Though it is never too late to intervene, researchers warn that if by age eight a child has not learned ways other than coercion to meet his social goals, he has a high chance of continuing with antisocial behavior throughout his lifetime.
For those adolescents who have both AD/HD and a conduct disorder, up to 25 percent go on to develop antisocial personality disorder and the criminal behavior, substance abuse, and high rate of suicide attempts that are symptomatic of it.
Although antisocial personality disorder is only diagnosed in people over age 18, the symptoms are similar to those of conduct disorder, and the criteria for diagnosis include the onset of conduct disorder before the age of 15.
School-based programs from early childhood onward that teach conflict resolution, emotional literacy, and anger management skills have been shown to interrupt the development of antisocial behavior in low-risk students.
Antisocial behaviors exist along a severity continuum and include repeated violations of social rules, defiance of authority and of the rights of others, deceitfulness, theft, and reckless disregard for self and others.
Exaggeration and embellishment when relating incidents or telling stories, and the so-called "white lies," told to avoid disappointing or hurting others feelings, do not have the negative, antisocial consequences of serious lying.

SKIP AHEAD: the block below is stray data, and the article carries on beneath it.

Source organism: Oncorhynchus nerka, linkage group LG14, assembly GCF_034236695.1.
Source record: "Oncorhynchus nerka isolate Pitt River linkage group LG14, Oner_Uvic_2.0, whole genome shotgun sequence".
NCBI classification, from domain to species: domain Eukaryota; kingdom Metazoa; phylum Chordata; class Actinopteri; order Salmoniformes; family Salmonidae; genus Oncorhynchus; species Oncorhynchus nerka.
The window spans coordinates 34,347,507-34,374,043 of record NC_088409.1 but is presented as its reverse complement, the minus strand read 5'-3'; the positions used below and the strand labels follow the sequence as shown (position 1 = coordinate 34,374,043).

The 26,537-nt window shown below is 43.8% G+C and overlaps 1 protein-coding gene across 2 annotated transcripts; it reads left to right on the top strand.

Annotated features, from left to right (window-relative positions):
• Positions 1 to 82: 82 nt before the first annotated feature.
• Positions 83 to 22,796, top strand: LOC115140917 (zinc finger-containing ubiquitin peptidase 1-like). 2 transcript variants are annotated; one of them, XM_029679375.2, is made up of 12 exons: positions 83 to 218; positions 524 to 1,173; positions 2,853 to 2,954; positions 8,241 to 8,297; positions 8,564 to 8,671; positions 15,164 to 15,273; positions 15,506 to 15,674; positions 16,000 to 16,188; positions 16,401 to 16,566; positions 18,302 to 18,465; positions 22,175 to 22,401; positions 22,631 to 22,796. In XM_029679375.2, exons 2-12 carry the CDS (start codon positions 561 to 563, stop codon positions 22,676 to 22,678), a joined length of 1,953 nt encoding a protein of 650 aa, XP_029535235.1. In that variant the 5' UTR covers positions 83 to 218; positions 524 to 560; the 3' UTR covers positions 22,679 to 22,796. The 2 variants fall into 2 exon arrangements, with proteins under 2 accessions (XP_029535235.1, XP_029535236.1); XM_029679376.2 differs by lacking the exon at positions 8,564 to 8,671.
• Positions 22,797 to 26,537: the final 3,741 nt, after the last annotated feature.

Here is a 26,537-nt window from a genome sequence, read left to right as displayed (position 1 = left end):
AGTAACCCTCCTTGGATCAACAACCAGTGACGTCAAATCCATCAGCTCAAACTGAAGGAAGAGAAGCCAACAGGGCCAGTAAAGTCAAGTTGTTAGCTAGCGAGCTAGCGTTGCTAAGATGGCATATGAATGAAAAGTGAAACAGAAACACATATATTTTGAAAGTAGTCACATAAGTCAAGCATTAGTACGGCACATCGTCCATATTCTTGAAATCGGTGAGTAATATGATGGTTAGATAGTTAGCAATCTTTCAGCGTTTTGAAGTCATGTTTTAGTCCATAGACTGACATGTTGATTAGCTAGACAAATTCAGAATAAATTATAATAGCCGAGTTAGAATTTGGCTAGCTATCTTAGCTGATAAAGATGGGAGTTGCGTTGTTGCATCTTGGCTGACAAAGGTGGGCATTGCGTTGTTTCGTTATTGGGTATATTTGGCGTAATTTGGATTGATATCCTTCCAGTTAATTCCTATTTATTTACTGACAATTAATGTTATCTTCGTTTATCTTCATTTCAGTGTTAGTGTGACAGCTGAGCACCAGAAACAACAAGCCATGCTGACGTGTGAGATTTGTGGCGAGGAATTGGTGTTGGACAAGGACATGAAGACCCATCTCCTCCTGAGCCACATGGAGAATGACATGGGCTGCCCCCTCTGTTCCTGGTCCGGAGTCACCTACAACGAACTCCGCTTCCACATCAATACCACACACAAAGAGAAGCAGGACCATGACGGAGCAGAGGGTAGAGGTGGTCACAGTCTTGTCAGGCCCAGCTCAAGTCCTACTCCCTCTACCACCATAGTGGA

Multiple risk factors for development and persistence of antisocial behaviors include genetic, neurobiological, and environmental stressors beginning at the prenatal stage and often continuing throughout the childhood years.
However, research relating the use of violent video games with antisocial behavior is inconsistent and varies in design and quality, with findings of both increased and decreased aggression after exposure to violent video games.
Antisocial behavior can be broken down into two components: the presence of antisocial (i.e., angry, aggressive, or disobedient) behavior and the absence of prosocial (i.e., communicative, affirming, or cooperative) behavior.
The most important goals of treating antisocial behavior are to measure and describe the individual child's or adolescent's actual problem behaviors and to effectively teach him or her the positive behaviors that should be adopted instead.